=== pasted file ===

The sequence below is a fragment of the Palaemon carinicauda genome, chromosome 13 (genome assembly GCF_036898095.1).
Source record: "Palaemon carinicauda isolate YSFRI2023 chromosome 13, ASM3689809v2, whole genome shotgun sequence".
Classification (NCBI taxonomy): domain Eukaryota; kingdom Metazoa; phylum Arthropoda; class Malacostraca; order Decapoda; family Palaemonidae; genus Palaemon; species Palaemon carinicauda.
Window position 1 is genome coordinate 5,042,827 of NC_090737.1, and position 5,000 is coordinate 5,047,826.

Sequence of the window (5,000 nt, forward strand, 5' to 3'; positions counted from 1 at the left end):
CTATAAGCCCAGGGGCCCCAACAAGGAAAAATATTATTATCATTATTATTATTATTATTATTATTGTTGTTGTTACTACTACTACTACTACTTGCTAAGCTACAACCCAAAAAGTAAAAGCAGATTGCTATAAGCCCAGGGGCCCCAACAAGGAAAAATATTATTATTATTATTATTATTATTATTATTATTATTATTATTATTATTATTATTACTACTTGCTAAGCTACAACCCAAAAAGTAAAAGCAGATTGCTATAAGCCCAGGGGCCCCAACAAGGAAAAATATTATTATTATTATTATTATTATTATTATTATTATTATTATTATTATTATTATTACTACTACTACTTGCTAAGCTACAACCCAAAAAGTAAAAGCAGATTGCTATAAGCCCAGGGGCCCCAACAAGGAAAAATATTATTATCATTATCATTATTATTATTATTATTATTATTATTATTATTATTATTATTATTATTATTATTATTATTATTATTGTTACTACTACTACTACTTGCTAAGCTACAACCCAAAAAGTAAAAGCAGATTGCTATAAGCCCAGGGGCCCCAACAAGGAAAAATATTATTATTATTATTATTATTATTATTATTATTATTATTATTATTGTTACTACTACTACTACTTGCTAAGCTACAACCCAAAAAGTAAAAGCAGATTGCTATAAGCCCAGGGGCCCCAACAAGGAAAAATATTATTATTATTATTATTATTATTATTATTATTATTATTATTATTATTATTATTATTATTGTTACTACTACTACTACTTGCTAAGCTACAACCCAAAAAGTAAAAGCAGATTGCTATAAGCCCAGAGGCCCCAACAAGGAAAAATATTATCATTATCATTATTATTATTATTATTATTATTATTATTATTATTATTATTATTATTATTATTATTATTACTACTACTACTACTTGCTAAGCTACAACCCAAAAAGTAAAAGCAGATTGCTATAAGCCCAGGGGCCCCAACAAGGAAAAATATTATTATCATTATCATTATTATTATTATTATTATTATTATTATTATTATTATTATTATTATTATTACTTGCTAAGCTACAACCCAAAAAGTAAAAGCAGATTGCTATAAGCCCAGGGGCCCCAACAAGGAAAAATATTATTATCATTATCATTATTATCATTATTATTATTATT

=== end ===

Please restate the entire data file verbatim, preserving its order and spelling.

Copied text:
The sequence below is a fragment of the Palaemon carinicauda genome, chromosome 13 (genome assembly GCF_036898095.1).
Source record: "Palaemon carinicauda isolate YSFRI2023 chromosome 13, ASM3689809v2, whole genome shotgun sequence".
Classification (NCBI taxonomy): domain Eukaryota; kingdom Metazoa; phylum Arthropoda; class Malacostraca; order Decapoda; family Palaemonidae; genus Palaemon; species Palaemon carinicauda.
Window position 1 is genome coordinate 5,042,827 of NC_090737.1, and position 5,000 is coordinate 5,047,826.

Sequence of the window (5,000 nt, forward strand, 5' to 3'; positions counted from 1 at the left end):
CTATAAGCCCAGGGGCCCCAACAAGGAAAAATATTATTATCATTATTATTATTATTATTATTATTGTTGTTGTTACTACTACTACTACTACTTGCTAAGCTACAACCCAAAAAGTAAAAGCAGATTGCTATAAGCCCAGGGGCCCCAACAAGGAAAAATATTATTATTATTATTATTATTATTATTATTATTATTATTATTATTATTATTATTACTACTTGCTAAGCTACAACCCAAAAAGTAAAAGCAGATTGCTATAAGCCCAGGGGCCCCAACAAGGAAAAATATTATTATTATTATTATTATTATTATTATTATTATTATTATTATTATTATTATTACTACTACTACTTGCTAAGCTACAACCCAAAAAGTAAAAGCAGATTGCTATAAGCCCAGGGGCCCCAACAAGGAAAAATATTATTATCATTATCATTATTATTATTATTATTATTATTATTATTATTATTATTATTATTATTATTATTATTATTATTATTGTTACTACTACTACTACTTGCTAAGCTACAACCCAAAAAGTAAAAGCAGATTGCTATAAGCCCAGGGGCCCCAACAAGGAAAAATATTATTATTATTATTATTATTATTATTATTATTATTATTATTATTGTTACTACTACTACTACTTGCTAAGCTACAACCCAAAAAGTAAAAGCAGATTGCTATAAGCCCAGGGGCCCCAACAAGGAAAAATATTATTATTATTATTATTATTATTATTATTATTATTATTATTATTATTATTATTATTATTGTTACTACTACTACTACTTGCTAAGCTACAACCCAAAAAGTAAAAGCAGATTGCTATAAGCCCAGAGGCCCCAACAAGGAAAAATATTATCATTATCATTATTATTATTATTATTATTATTATTATTATTATTATTATTATTATTATTATTATTATTACTACTACTACTACTTGCTAAGCTACAACCCAAAAAGTAAAAGCAGATTGCTATAAGCCCAGGGGCCCCAACAAGGAAAAATATTATTATCATTATCATTATTATTATTATTATTATTATTATTATTATTATTATTATTATTATTATTACTTGCTAAGCTACAACCCAAAAAGTAAAAGCAGATTGCTATAAGCCCAGGGGCCCCAACAAGGAAAAATATTATTATCATTATCATTATTATCATTATTATTATTATT